The legacy of the ancient Greeks is still as strong today as it ever was, and no more so than in the area of art. The art of ancient Greece has inspired many artists – painters, poets, potters, sculptors, architects, and more – over the centuries, and is still admired by connoisseurs today for its beauty, intricacy, and for the reflection it offers of the people who created it.
Yet the topic of ‘ancient Greek Art’ is as broad as the period of the ancient Greeks itself, a period that spans not only time but also place, and which saw many separate peoples and regions flourish throughout the Greek and Mediterranean world. A study of ancient Greek Art also spans multiple disciplines, as the art of the ancient Greeks served far more than just an aesthetic function, providing functionality in the case of pots, stability in the case of architecture, and symbolic meaning in the case of sculpture, and much more besides.
This course will attempt to offer an overview of the evolution of ancient Greek Art from the Protogeometric period to the end of the Hellenistic period. We will examine a whole range of art forms including vases, paintings, architecture, and sculpture, looking at each from a variety of different perspectives. We will also explore some of the methods used by the creators of these works of art. This course lays the foundation for further study of the topic at university, whether as part of a classics, history or art degree, or for anyone with a keen interest in Art and ancient Greece.
During the course, students will…
By the end of the course, students will be able to…
This tutorial introduces students to the main periods that historians and classicists use to study ancient Greek Art, and the characteristics of each period. We will trace the development of art from the Protogeometric period to the Hellenistic period.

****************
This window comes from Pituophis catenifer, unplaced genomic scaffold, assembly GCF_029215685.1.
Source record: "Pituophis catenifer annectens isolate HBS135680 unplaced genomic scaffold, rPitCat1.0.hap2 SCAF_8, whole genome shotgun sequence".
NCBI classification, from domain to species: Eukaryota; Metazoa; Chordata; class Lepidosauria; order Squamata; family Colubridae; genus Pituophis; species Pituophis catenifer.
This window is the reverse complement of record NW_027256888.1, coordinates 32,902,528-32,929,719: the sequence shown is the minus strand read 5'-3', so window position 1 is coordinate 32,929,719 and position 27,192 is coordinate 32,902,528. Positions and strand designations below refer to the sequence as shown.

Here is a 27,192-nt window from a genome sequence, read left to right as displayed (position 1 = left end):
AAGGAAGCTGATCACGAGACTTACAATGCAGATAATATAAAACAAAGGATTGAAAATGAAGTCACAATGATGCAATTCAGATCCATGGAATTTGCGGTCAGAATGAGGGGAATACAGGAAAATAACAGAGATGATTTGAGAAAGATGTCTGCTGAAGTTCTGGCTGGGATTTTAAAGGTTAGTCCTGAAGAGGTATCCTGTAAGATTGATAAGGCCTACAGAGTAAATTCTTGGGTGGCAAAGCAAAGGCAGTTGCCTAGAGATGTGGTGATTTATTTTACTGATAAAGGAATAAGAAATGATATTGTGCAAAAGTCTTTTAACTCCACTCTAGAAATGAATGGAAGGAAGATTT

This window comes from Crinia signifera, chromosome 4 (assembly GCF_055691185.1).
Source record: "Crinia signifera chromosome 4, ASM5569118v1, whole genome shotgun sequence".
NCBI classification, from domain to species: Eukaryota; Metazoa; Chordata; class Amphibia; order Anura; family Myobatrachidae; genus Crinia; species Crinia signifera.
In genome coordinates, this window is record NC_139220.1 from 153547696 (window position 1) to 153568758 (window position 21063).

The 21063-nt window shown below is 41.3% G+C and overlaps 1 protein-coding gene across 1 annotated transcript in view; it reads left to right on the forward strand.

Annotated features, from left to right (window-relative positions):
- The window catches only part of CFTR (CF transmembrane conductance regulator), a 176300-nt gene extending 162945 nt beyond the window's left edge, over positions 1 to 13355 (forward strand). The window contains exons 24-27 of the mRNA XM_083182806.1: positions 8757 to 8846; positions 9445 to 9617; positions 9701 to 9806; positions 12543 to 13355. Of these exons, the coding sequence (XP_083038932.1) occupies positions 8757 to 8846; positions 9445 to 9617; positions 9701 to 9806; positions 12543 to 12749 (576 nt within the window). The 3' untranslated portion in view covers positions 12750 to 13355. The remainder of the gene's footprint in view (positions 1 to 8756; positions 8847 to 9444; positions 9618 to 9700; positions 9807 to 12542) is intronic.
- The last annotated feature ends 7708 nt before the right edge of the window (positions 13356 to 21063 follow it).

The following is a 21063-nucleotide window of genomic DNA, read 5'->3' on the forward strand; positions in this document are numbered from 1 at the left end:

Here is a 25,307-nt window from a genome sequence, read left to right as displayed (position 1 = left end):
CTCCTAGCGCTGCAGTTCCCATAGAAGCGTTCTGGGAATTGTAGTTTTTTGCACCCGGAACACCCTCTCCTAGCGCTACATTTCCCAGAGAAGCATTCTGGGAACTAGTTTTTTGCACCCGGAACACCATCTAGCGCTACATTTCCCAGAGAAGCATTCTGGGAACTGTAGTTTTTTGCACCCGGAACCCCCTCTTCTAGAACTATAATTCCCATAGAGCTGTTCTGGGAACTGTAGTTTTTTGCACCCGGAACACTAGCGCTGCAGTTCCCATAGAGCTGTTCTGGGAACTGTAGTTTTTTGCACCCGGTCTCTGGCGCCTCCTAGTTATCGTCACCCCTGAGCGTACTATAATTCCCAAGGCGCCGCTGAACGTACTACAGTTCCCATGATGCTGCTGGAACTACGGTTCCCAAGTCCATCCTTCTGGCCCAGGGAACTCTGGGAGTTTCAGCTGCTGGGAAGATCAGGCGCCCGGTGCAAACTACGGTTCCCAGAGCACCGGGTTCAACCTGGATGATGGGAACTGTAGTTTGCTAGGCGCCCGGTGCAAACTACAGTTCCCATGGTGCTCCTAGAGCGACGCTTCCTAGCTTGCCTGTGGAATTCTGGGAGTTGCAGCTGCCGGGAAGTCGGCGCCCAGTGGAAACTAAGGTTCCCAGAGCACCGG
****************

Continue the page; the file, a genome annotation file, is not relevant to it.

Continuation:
This tutorial takes a closer look at some of the objects that we most associate with the ancient world – vases, jugs, and pottery. It looks at the different types of vessel made by the Greeks, as well as the ways in which these were decorated.
This tutorial moves away from mainstream forms of Greek art, looking at other objects of which fewer examples have survived the test of time, particularly in the case of painting. Despite this, we shall see that some extraordinary examples of Greek painting have survived, and will explore these among other objects.
This final tutorial moves away from the aesthetic experience of Greek art and focuses on the messages and meaning that Greek art conveyed to its contemporary audience. We shall see that such messages covered a diverse range of areas, including religion, warfare, mythology, politics, and more.
|Course Pre-requisites||Advanced/fluent level of EnglishPassion for Classical Civilisations, History and Art!|
|Course Level||For students thinking of applying to university to study Classics, Art, History or related subjectsFor students with a general interest and enthusiasm for this topic|
|Prior Knowledge||No prior knowledge is required to take this course, just enthusiasm for the subject.|
|Workload||4-6 hours (further independent study is encouraged)|